• Provide instructions to help users understand how to complete the form and individual form controls.
  • Use the element, and, in specific cases, other mechanisms (e.g. WAI-ARIA, title attribute etc.), to identify each form control.
  • Keyboard focus order should match the visual order of the form.
  • Notify users about successful task completion, errors, and provide instructions to help them correct mistakes.

For a complete overview for creating accessible forms, please refer to W3C’s Form Concepts Tutorial



Data tables are used to organize data with a logical relationship in grids. Accessible tables need HTML markup that indicates header cells and data cells and defines their relationship. 

Assistive technologies use this information to provide context to users. Tables should only be used for tabular data, not page layout.

  • Use table headers ( element) to markup all column or row headers, and data cells ( element) for content.
  • Define the scope of each header, indicating whether it’s a column or row header. The value of the scope attribute can either be “col” or “row”.
  • When possible, avoid merged cells and empty table headers.

Tables without structural markup to differentiate and properly link between header and data cells can create accessibility barriers. For more information, visit W3C’s Table Concepts Tutorial



Under the Web Content Accessibility Guidelines (WCAG) 2.0, PDF files are considered web content and become an extension of your website.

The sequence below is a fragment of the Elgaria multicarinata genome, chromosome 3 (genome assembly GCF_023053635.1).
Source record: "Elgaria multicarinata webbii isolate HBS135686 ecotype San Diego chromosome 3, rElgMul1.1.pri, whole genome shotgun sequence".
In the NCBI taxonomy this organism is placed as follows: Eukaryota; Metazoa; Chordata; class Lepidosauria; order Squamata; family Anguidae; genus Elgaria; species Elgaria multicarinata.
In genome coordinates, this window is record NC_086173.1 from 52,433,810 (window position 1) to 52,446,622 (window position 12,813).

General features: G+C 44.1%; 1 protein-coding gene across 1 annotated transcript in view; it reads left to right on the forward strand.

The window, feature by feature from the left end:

If the PDF file is a form, consider using Google Forms instead.
If the PDF file is a document, consider converting it into a web page instead.

If you absolutely need to upload a PDF, take a look at these useful materials on making existing PDFs accessible:

Remove any older/duplicate PDF you may have on the Assets Server. Prospective students can find outdated content through Search Engines, so it’s important that you remove anything that is no longer applicable. This will help reduce our overall PDF count as well.

It is important to note that PDFs can only be tagged in one language for accessibility, so be sure to create separate files for English and French content.

If you have older, outdated PDFs living on the Assets Server, please have them removed. Although they may not be linked on, users may still find them through search engines.

The fewer PDFs we have in our server, the better!

Test the Accessibility of a Website

There are a variety of free tools available in order to thoroughly test the overall accessibility of a website.


Manual Testing